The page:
The key moment came three minutes before half-time when Lucas Andersen’s low cross from the right was stroked home right-footed by the unmarked Chair, who coolly passed the ball into the net from 12 yards.

From then on Rangers defended their lead with great tenacity against an out-of-sorts home side, who struggled to create meaningful openings.

QPR remained in the relegation zone, but they sit just a point behind fourth-bottom Millwall.

City made two changes from the 3-1 midweek win over Southampton, with Ross McCrorie and Nahki Wells replacing George Tanner and Tommy Conway, who dropped to the bench.

Rangers boss Marti Cifuentes made five alterations to the team beaten 1-0 at Stoke, welcoming back the influential Chris Willock and Chair to his starting line-up.

The home side lined up wearing a replica strip of the one worn by their counterparts of 50 years ago as City celebrated their FA Cup fifth-round replay victory over then unbeaten First Division leaders Leeds at Elland Road in February 1974.

But the historic kit failed to inspire as Liam Manning’s side looked a shadow of the team who had beaten Southampton so convincingly during a dour first half in which they barely tested visiting goalkeeper Asmir Begovic.

City had plenty of the ball, without creating clear openings. Their best effort came in the 37th minute from Anis Mehmeti, whose curling shot from the corner of the box was parried by Begovic.

Jason Knight and McCrorie fired narrowly wide, while at the other end Willock had a shot charged down. But there was little to enthuse either set of fans until Chair’s quality finish.

Knight and Joe Williams had efforts blocked at the end of a half which ended with boos from some City fans.

Chair’s goal had been Rangers’ only shot on target. But they began the second half on the front foot, with his low 49th-minute shot saved by the diving Max O’Leary.

By the 58th minute Manning had seen enough and sent on Taylor Gardner-Hickman, Dire Mebude and Tommy Conway for Williams, Knight and Mehmeti.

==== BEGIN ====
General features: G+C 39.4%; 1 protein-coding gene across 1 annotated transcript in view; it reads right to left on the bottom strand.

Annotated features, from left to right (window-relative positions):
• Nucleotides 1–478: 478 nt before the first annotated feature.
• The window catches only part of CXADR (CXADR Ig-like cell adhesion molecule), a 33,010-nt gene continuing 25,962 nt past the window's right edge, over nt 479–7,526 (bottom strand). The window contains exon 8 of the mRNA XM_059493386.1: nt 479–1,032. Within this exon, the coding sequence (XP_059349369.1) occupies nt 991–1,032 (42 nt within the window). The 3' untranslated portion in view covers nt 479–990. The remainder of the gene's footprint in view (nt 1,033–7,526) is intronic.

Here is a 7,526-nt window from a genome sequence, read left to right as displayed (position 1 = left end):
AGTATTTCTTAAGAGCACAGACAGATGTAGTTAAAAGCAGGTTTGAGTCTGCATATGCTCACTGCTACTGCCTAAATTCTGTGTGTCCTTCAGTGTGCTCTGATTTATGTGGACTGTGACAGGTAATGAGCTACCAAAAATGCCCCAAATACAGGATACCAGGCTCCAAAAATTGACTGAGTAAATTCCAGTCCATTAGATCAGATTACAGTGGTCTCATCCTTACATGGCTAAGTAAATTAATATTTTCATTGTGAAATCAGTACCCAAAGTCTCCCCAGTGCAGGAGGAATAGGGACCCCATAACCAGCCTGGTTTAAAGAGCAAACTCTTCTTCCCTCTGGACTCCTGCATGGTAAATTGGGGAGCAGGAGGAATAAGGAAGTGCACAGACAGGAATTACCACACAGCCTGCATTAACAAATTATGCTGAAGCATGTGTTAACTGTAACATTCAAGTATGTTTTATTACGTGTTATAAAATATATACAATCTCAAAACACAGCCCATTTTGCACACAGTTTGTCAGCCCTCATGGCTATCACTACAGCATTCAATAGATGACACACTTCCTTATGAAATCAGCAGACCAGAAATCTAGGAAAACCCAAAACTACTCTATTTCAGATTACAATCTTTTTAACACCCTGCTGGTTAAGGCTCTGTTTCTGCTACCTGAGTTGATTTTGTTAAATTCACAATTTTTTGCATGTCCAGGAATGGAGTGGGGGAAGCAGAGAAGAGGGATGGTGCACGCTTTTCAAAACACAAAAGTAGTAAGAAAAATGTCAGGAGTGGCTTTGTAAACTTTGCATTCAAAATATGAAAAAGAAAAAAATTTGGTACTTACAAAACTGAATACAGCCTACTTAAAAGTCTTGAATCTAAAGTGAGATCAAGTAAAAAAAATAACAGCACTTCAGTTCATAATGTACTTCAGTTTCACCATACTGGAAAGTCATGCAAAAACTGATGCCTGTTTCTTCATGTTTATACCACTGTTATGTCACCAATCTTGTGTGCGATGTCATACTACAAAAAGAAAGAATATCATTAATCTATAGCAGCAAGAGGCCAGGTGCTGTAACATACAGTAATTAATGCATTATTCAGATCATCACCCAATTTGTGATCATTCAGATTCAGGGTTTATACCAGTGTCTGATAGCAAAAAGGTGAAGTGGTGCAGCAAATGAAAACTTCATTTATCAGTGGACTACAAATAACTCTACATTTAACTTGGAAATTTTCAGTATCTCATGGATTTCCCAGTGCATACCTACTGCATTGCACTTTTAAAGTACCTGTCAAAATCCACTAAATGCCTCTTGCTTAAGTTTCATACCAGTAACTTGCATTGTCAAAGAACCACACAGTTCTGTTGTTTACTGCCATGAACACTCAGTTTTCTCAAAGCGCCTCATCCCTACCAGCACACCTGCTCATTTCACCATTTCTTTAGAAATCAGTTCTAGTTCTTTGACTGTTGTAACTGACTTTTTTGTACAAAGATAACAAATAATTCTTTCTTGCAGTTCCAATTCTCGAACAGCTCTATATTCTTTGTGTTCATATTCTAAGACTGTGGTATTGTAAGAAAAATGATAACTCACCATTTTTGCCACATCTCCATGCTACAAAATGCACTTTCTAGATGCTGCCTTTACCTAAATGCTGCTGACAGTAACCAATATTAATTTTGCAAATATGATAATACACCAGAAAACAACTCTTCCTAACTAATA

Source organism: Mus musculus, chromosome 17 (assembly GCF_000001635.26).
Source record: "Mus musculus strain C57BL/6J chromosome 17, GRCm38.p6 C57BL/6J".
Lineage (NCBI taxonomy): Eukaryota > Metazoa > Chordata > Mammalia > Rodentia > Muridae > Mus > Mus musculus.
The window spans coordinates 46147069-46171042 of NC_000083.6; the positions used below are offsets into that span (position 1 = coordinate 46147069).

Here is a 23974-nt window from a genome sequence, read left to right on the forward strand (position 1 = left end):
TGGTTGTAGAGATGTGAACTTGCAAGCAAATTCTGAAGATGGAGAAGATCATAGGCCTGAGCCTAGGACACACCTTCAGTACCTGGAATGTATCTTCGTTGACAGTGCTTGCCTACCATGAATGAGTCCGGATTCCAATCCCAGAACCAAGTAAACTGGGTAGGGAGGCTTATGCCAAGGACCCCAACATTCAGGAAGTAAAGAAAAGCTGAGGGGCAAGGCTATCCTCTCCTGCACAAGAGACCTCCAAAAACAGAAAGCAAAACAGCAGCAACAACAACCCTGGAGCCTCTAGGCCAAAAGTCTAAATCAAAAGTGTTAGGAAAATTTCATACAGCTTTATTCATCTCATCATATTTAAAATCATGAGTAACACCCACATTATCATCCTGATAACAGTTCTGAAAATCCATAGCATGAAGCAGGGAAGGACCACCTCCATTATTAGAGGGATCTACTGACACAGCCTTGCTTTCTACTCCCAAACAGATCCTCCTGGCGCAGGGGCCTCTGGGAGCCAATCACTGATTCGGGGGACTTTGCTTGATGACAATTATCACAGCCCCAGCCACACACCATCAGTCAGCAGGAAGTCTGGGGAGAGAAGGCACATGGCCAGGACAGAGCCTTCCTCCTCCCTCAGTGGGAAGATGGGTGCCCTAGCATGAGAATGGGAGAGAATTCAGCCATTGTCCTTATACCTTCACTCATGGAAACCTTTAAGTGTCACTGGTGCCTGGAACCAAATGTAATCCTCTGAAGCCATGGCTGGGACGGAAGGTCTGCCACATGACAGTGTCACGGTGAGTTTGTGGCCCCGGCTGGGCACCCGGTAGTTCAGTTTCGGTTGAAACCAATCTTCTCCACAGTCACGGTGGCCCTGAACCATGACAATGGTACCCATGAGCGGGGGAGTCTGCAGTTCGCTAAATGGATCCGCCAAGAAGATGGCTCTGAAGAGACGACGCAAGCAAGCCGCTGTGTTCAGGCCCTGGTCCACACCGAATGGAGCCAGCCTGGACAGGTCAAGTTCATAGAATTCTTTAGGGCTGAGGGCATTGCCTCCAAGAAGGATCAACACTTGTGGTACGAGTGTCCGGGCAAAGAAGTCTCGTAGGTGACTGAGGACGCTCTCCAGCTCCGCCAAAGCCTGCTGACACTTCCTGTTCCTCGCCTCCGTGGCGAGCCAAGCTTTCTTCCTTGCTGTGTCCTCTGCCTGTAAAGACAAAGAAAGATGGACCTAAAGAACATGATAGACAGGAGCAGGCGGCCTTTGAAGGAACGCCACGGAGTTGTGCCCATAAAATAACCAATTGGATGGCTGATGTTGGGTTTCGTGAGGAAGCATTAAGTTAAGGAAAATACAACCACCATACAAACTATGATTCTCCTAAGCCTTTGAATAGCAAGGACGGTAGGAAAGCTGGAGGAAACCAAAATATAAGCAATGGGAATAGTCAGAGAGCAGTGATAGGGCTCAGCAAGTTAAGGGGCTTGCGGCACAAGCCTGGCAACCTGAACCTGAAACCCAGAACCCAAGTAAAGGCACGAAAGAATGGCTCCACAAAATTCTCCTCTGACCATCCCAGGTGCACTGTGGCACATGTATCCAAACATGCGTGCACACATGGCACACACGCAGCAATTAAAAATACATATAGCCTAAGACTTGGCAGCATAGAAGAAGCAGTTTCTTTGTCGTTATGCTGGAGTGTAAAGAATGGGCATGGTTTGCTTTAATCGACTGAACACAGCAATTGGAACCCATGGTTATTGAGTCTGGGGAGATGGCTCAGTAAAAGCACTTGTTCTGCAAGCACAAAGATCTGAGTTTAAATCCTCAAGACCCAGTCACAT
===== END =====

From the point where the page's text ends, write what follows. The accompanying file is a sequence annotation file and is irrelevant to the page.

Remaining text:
It made little difference. O’Leary kept his side in the game with another diving stop, this time to keep out Andersen’s powerful drive.

City continued to flounder going forwards and Rangers defended their lead with comfort as both coaches made further changes.

Conway shot narrowly wide after 82 minutes for City, but it was Rangers who finished the stronger, Willock twice foiled by O’Leary saves and substitute Michael Frey shooting into the side-netting.

Liam Manning was not in the least surprised by an impressive debut from on-loan midfielder Scott Twine as his first-half goal earned Bristol City a point from a 1-1 Championship draw with Watford.

But the head coach did admit astonishment at the manner of the 25th-minute equaliser. Twine climbed above a defender to head into an unguarded net after goalkeeper Ben Hamer had blocked Tommy Conway’s close-range drive into his path.

“I reckon it’s the first time Scott has ever scored with a header,” said Manning. “He probably closed his eyes and it went in off his nose.”

The goal cancelled out Tom Dele-Bashiru’s 13th-minute well-struck penalty for Watford – after Rob Dickie had handled the ball inside the box – and ensured a fair outcome to a competitive English second-tier clash.

Manning and Twine have worked effectively together before as the player scored 20 goals in a season for MK Dons with the same boss in charge during the 2021-22 season.

Signed last Monday from Burnley on loan until the end of the season, the 24-year-old caught the eye with his accurate delivery from free-kicks and corners.

Manning added: “Scott showed what he is all about and will only improve as he gets to know the other players.

“He had a chance to score before his goal and is great at getting forward into threatening positions.

“His dead-ball delivery is one of the reasons I wanted to sign him and it was clear to see, I felt we had the better chances in the game.

“Two or three outstanding ones went begging. We had 15 shots from inside their box, which is a very high number.

“They had more control in the first half, but we had a chat during the break and came out firing.

“We were much more on the front foot and played in the areas we wanted to play in.

Both sides had chances to claim all three points from a stirring battle with no quarter asked or given.

Dickie had a late header brilliantly saved by Hamer, while Robins goalkeeper Max O’Leary produced a brave first-half save at the feet of Yaser Asprilla.

Watford boss Valerian Ismael said: “It was another solid away performance from us. We were strong, pressed well and were tactically very sound.

“We just needed to be more mature in our decision-making at times. That is the next step if we are to win games consistently. We have to be more ruthless.

“It was a clear penalty and we had another good opportunity to be ahead at half-time.

“Our attacking intent was very good in the first 45 minutes. In the second half, we got into more promising situations only to fail with the right final pass or cross.

“We have to be better at controlling the ball in our opponents’ half. Sometimes we take too many touches and lose possession.